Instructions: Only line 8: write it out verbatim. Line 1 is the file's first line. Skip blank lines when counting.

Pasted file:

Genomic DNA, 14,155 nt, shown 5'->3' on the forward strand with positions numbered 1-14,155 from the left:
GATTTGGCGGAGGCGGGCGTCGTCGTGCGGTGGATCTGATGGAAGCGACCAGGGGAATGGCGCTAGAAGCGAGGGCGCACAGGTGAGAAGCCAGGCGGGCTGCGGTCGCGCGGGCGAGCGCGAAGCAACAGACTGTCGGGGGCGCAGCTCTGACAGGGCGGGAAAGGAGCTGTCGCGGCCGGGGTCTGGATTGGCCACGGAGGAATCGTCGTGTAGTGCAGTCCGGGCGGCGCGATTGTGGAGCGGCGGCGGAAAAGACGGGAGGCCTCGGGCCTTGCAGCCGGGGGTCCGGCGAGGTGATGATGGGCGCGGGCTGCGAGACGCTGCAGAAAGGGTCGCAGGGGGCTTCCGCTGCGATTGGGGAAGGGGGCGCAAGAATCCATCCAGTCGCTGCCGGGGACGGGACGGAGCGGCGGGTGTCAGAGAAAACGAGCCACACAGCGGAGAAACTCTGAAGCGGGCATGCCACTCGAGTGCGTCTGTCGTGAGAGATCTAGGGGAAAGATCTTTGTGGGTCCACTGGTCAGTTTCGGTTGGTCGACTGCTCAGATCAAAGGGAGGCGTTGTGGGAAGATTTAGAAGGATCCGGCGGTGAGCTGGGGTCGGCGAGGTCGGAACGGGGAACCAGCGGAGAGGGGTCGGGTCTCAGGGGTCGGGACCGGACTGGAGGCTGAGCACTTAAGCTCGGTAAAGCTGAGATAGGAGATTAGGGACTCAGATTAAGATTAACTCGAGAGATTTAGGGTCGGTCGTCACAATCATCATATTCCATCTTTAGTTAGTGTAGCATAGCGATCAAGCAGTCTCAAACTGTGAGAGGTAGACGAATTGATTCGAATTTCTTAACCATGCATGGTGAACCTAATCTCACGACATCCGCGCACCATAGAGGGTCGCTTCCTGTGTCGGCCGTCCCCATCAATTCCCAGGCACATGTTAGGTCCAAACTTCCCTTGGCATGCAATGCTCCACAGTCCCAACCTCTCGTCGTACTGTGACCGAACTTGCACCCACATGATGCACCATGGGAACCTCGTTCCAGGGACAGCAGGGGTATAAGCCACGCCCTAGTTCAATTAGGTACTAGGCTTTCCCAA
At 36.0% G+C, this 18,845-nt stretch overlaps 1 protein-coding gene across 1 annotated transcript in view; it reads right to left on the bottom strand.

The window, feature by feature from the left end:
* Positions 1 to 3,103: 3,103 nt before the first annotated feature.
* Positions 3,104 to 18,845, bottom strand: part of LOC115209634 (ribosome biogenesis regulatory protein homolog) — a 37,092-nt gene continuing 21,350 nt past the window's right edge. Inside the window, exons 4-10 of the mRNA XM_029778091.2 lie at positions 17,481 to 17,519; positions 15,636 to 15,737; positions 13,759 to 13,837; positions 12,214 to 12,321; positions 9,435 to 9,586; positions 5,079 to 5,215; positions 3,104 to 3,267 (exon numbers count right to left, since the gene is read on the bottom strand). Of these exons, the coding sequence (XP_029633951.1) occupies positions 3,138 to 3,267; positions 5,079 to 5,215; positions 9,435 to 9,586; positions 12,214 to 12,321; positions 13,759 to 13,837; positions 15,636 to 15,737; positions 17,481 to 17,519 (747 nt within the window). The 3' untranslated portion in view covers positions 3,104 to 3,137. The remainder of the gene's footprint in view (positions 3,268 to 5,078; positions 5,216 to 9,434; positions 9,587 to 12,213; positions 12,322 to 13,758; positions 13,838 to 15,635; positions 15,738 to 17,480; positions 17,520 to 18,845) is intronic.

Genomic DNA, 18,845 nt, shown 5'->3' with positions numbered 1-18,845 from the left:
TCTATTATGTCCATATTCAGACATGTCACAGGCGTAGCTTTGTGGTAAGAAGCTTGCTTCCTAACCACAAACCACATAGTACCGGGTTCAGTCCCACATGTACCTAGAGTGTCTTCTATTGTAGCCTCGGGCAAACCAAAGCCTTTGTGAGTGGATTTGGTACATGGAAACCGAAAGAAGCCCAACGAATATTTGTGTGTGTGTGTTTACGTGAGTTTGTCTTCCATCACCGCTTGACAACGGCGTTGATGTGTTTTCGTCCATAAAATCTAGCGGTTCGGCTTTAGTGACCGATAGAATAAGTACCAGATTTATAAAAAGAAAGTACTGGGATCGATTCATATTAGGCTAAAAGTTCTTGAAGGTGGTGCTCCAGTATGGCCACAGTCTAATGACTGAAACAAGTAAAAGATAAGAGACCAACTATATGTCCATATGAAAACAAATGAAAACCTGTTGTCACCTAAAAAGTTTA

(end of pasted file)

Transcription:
TCTATTATGTCCATATTCAGACATGTCACAGGCGTAGCTTTGTGGTAAGAAGCTTGCTTCCTAACCACAAACCACATAGTACCGGGTTCAGTCCCACATGTACCTAGAGTGTCTTCTATTGTAGCCTCGGGCAAACCAAAGCCTTTGTGAGTGGATTTGGTACATGGAAACCGAAAGAAGCCCAACGAATATTTGTGTGTGTGTGTTTACGTGAGTTTGTCTTCCATCACCGCTTGACAACGGCGTTGATGTGTTTTCGTCCATAAAATCTAGCGGTTCGGCTTTAGTGACCGATAGAATAAGTACCAGATTTATAAAAAGAAAGTACTGGGATCGATTCATATTAGGCTAAAAGTTCTTGAAGGTGGTGCTCCAGTATGGCCACAGTCTAATGACTGAAACAAGTAAAAGATAAGAGACCAACTATATGTCCATATGAAAACAAATGAAAACCTGTTGTCACCTAAAAAGTTTA